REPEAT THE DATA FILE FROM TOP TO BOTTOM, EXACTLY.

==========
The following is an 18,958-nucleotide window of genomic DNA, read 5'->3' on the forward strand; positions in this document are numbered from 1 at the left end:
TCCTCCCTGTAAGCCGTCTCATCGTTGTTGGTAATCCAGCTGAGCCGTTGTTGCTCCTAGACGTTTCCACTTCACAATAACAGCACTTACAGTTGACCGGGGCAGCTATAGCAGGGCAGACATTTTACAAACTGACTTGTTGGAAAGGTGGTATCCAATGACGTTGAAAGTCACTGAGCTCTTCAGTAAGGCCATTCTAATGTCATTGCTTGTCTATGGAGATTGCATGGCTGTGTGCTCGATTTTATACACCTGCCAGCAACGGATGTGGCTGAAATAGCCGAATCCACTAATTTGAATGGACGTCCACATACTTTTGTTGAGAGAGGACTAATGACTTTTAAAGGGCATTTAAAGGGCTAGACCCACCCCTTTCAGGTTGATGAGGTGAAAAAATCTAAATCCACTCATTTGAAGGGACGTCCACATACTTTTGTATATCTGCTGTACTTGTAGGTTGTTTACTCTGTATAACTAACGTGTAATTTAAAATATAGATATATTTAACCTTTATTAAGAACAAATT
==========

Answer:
The following is an 18,958-nucleotide window of genomic DNA, read 5'->3' on the forward strand; positions in this document are numbered from 1 at the left end:
TCCTCCCTGTAAGCCGTCTCATCGTTGTTGGTAATCCAGCTGAGCCGTTGTTGCTCCTAGACGTTTCCACTTCACAATAACAGCACTTACAGTTGACCGGGGCAGCTATAGCAGGGCAGACATTTTACAAACTGACTTGTTGGAAAGGTGGTATCCAATGACGTTGAAAGTCACTGAGCTCTTCAGTAAGGCCATTCTAATGTCATTGCTTGTCTATGGAGATTGCATGGCTGTGTGCTCGATTTTATACACCTGCCAGCAACGGATGTGGCTGAAATAGCCGAATCCACTAATTTGAATGGACGTCCACATACTTTTGTTGAGAGAGGACTAATGACTTTTAAAGGGCATTTAAAGGGCTAGACCCACCCCTTTCAGGTTGATGAGGTGAAAAAATCTAAATCCACTCATTTGAAGGGACGTCCACATACTTTTGTATATCTGCTGTACTTGTAGGTTGTTTACTCTGTATAACTAACGTGTAATTTAAAATATAGATATATTTAACCTTTATTAAGAACAAATT